Skip to main content
It looks like you're using Internet Explorer 11 or older. This website works best with modern browsers such as the latest versions of Chrome, Firefox, Safari, and Edge. If you continue with this browser, you may see unexpected results.

History 322: The Cold War in Europe: Primary Sources

Strategies for Identifying Primary Sources

1.  Use subject encyclopedias to identify available primary source materials.  For example, if the entry mentions someone's memoir, you'll know to run an author search Primo to find it (and see whether it has been translated into English).

2.  Browse through thematic anthologies of primary sources.  There may be something a document within the collection that will be useful to you.

3.  Cast your net widely by also considering art, photographs, films, radio broadcasts, television shows, propaganda posters, etc.

4.  Be flexible!  Depending on what primary sources are available, you may need to approach your topic from a different angle.

Primary Sources: Online Collections on the Open Web

  • Cold War International History Project Virtual Archive
    The Woodrow Wilson Center explains that the Cold War History Project "supports the full and prompt release of historical materials by governments on all sides of the Cold War, and seeks to accelerate the process of integrating new sources, materials and perspectives from the former "Communist bloc" with the historiography of the Cold War which has been written over the past few decades largely by Western scholars reliant on Western archival sources. It also seeks to transcend barriers of language, geography, and regional specialization to create new links among scholars interested in Cold War history."
  • National Security Archive Electronic Briefing Books
    "National Security Archive Electronic Briefing Books provide online access to critical declassified records on issues including U.S. national security, foreign policy, diplomatic and military history, intelligence policy, and more."
  • EuroDocs: Online Sources for European History
    Although not focused exclusively on the Cold War years, this digital library does include relevant documents related to the time period, organized by country.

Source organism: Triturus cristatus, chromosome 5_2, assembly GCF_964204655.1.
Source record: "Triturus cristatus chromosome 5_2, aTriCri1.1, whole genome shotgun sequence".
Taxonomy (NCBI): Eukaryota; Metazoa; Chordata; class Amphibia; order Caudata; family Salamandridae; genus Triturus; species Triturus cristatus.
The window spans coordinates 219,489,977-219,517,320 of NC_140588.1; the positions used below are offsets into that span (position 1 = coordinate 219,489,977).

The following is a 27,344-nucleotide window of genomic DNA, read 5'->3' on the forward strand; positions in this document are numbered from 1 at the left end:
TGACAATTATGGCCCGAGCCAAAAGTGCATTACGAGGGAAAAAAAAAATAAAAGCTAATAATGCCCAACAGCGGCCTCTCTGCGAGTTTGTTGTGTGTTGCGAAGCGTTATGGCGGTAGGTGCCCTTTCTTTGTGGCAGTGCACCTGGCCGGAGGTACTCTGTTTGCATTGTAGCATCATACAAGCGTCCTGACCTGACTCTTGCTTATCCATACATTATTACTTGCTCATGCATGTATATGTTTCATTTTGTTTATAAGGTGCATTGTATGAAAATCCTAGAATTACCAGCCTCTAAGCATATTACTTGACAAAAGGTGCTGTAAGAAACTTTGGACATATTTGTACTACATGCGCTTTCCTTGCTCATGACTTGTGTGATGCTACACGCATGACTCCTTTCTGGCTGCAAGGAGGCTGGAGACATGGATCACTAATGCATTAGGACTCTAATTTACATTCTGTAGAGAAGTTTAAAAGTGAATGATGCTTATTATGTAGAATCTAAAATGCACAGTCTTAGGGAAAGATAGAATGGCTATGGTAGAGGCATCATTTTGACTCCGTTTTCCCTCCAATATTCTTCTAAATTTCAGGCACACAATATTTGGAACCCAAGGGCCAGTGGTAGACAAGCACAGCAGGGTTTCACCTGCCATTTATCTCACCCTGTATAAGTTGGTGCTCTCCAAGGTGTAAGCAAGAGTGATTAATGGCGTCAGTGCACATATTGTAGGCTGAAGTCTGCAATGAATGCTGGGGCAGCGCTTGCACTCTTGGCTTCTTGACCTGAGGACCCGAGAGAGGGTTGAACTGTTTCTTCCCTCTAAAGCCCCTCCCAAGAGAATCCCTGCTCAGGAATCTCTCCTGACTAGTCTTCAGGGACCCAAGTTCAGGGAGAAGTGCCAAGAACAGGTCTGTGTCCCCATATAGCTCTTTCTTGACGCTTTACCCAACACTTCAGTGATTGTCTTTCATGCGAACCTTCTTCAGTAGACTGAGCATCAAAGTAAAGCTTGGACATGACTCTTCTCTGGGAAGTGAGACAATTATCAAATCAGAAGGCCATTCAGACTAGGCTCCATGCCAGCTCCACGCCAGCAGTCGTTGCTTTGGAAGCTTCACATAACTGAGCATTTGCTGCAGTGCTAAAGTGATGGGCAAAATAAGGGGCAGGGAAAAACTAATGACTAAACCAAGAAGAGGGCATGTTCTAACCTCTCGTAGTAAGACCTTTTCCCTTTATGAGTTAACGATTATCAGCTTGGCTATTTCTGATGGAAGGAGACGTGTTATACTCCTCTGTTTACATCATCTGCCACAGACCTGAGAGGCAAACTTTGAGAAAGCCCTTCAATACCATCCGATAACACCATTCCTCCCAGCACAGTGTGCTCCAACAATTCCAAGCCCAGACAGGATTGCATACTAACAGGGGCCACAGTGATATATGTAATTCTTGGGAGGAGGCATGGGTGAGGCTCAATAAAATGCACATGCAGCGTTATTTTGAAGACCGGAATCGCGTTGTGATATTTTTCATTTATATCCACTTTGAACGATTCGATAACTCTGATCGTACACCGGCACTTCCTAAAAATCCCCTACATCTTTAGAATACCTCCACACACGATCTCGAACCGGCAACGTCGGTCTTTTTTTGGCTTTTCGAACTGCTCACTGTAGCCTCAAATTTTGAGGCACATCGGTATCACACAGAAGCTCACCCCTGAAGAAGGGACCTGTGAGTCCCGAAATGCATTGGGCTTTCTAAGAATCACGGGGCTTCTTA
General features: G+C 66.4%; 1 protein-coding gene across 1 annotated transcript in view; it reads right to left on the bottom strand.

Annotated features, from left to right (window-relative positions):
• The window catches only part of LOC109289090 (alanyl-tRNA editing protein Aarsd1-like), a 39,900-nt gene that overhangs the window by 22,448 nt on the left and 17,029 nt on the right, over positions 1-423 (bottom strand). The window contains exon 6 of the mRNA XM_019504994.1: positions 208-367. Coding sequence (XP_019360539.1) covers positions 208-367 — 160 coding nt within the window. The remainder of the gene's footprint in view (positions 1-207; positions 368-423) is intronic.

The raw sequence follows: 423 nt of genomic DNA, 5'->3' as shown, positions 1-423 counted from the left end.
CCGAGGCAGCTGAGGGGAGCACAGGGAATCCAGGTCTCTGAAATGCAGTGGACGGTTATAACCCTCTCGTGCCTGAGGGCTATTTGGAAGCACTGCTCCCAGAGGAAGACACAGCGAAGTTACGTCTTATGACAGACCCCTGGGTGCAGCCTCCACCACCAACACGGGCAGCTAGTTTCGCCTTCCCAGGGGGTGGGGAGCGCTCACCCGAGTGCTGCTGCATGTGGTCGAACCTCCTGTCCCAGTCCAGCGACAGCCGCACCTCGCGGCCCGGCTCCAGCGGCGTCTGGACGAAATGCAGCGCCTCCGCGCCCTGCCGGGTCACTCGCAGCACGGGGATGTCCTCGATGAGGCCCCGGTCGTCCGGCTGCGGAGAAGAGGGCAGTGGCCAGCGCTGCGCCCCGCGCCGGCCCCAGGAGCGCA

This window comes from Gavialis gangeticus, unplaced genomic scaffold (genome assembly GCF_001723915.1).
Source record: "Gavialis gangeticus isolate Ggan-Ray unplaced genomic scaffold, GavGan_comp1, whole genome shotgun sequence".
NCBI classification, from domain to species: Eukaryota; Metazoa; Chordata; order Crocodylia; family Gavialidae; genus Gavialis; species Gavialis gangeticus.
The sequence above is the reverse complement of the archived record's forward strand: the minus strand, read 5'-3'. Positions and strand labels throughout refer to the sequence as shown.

• Cold War Studies at Harvard University:  Includes digitized copies of archival documents, mostly in Russian.
  • Making the History of 1989:  Based at George Mason University, includes a collection of translated documents from Eastern European countries from the 1980s.
  • Radio Free Europe/Radio Liberty Archives:  Selections from broadcasts during the Cold War.
  • Harvard Project on the Soviet Social System Online:  "The digital collection consists chiefly of summary transcripts of 705 interviews conducted with refugees from the USSR during the early years of the Cold War."
  • Parallel History Project:  Provides declassified (and often translated) documents relating to the Cold War in Europe.

Primary Sources: Anthologies

Here is a sampling of primary source collections in Collins Library.  You also should use Library of Congress Subject Headings to expand your search to  SUMMIT libraries.

 
1968, the world transformed Call #: D839.2 .A17 1998 Books
 
Twentieth century Europe; a documentary history, Author: Fischer-Galati, Stephen A.,|ecomp Call #: D411 .F5 1967 Books
 
At Cold War's End : US Intelligence on the Soviet Union and Eastern Europe, Call #: PREX 3.2:C 67 Federal Docs INTERNET Reference Electronic
 
1989 : democratic revolutions at the Cold War's end : a brief history with documents Author: Kenney, Padraic, 1963- Call #: D860 .K46 2010 Books

Primary Source Collections: Library Databases

Primary Sources: Additional Avenues

Collins Library has the print runs of many twentieth-century journals and magazines, located in the library basement.  One title that may be of interest to you:

Polish Perspectives is a quarterly English-language journal produced by the Polish Institute of International AffairsCollins Library holds volumes 4 through 32 (1961-1989).   Each issue typically includes translations of speeches by government leaders; essays on various topics by Polish academicians; interviews with culturally significant individuals; translations of literary works; short, translated excerpts of editorials from Polish newspapers; and short reviews of recently published books.

Arts and Culture

Depending on your approach, examples from the arts (films, literary works, performing arts, art exhibits) may also be of interest:

  • How was the Cold War depicted in film?  You might look at examples of espionage thrillers, or science fiction films.
  • How were the performing arts used as propaganda?  You could look at the traveling tours of the Bolshoi Ballet.